Taxes and the Ryan Budget

Andrew Sullivan has provided qualified support for the Ryan budget, but doesn’t like the tax side, of which he says:

…the biggest flaw is the refusal to add new taxation to the proposal. Worse, it actually wants to reduce tax revenues.

I don’t think Andrew has this correct. In fact, the very large deficit reduction claims that Rep. Ryan makes in his proposal hinge on both spending cuts and a substantial increase in the total taxes collected as a percentage of GDP as compared to current levels.  The portion of Table 1 from the CBO letter to Rep. Ryan makes this clear (the full table is at the bottom of the post).

In 2010, total taxes collected (income tax, payroll, corporate, everything) equaled 15% of GDP. Ryan’s deficit reduction figures are dependent upon this increasing to 18.5% of GDP by 2022, and rising to 19% of GDP by 2030 and remaining at that level until 2050.  In fact, if taxes as a percent of GDP remained flat for the next 3 decades, we would have a deficit of around 3.75% of GDP in 2040 even with the Ryan budget cuts fully enacted!  Thus, Ryan’s budget assumes very large increases in the aggregate federal taxes collected as compared to the status quo, putting us back in line with historical averages over the past 40 years.

Ryan proposes decreasing the top marginal tax rate and reducing the number of rate bands, while claiming to substantially increase revenue collected.  There are several possibilities:

  • The tax side of the plan will not stand up to scrutiny when CBO scores it
  • Reductions of tax expenditures (home mortgage deduction, tax preference of employer paid health insurance, etc.) make it possible to raise this revenue
  • Income taxes will rise substantially for lower wage persons (it should be noted that ending tax expenditures is generally a progressive policy since the benefit of most such expenditures disproportionately helps higher income persons, so could balance higher income taxes paid by middle/lower income earners)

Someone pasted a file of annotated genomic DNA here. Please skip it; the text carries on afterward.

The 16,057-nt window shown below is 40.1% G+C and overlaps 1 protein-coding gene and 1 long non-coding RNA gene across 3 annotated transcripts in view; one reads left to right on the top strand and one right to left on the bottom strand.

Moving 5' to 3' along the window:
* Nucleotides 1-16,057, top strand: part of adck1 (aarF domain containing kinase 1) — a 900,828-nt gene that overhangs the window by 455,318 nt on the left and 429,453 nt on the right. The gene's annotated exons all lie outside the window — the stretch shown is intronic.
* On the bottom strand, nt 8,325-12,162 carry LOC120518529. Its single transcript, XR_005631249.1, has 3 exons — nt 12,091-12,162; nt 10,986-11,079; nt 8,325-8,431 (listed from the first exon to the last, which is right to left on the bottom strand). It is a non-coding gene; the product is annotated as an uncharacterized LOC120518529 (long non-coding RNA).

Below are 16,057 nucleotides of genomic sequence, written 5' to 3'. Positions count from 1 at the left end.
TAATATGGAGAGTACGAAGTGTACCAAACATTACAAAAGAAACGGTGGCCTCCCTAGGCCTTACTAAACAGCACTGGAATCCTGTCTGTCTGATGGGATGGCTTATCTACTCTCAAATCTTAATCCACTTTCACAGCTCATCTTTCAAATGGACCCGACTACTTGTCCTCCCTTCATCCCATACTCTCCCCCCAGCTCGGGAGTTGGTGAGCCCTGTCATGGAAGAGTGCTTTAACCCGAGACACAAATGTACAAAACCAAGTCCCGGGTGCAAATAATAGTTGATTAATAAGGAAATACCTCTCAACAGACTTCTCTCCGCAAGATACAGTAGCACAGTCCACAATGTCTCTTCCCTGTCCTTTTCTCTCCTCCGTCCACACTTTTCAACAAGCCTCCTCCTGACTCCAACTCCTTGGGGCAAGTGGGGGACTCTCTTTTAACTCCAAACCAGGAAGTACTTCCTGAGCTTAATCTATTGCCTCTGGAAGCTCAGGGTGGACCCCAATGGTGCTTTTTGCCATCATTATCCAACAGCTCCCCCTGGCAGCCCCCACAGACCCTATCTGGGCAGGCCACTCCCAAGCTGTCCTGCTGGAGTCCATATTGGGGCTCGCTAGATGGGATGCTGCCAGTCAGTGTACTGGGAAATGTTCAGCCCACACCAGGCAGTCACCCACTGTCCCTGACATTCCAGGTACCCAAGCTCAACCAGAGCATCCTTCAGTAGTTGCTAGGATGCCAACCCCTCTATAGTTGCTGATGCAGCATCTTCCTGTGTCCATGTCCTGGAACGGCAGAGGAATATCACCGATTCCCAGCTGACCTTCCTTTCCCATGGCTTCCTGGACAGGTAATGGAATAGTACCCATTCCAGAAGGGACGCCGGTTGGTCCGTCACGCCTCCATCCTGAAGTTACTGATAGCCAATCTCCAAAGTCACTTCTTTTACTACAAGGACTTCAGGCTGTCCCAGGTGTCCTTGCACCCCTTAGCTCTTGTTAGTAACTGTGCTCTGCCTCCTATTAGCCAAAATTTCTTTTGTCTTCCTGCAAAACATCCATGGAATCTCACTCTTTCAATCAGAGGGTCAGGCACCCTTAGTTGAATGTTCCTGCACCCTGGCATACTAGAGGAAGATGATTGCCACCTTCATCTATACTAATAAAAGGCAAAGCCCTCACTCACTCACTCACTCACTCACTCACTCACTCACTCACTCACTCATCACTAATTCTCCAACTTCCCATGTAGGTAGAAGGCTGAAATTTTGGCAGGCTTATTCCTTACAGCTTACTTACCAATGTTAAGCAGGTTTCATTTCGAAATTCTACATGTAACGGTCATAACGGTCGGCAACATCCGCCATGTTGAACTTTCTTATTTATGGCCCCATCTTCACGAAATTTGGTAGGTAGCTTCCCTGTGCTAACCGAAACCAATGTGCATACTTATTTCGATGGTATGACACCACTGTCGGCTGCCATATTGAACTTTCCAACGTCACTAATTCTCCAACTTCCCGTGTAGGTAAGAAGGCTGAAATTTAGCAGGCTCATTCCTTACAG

• Other taxes could be raised

I take this plan as an acknowledgment that our current tax code cannot produce a balanced budget given any plausible level of spending.  Increasing tax receipts to 19% of GDP would put us near the historical average in terms of tax receipts over the past 40 years as the figure from the 2011 CBO budget outlook shows.

Of course, this is still well below average expenditures as percent of GDP from 1971 to 2010, but then that is why we have only had 4 balanced budgets since I was born. To have another balanced budget before I die, I suspect it will take something on the order of at least 20-21% of GDP collected in taxes (and spending reductions from current levels) given the movement of the baby boomers into Social Security and Medicare. I am somewhat agnostic about the overall structure of the tax code, and would like to hear a vigorous tax reform discussion focused around how to best raise a target percentage of GDP.  Moving from 15% of GDP to 19% of GDP collected in taxes is a step in the right direction, and it is notable to me that it has been embraced by the Republican Budget Committee chair. Democrats in the House are apparently going to release an alternate budget, and hopefully a useful debate will ensue, both about the level of taxation needed over the long run, as well as the makeup of the tax code.

Update 2: The House Progressive caucus with the outline of a budget that provides quite a contrast to Ryan’s, aiming for balance at tax receipts at 22.3% of GDP in 2021 (Ryan’s would get balance at 19% of GDP). This would include increases in top marginal income tax rates, raising the wage limit to which the Social Security payroll tax would apply to the 90th percentile of wages, and eliminate the taxable max on the employer side.  More on this later, but the Deficit Commission with balance point at 21% of GDP for balance around 2035, is where you would expect it to be; in the middle.  It will likely look better and better on the policy merits over time. Not sure about the politics.

Update: Austin sent me a longer time series of taxes collected as percent of GDP.

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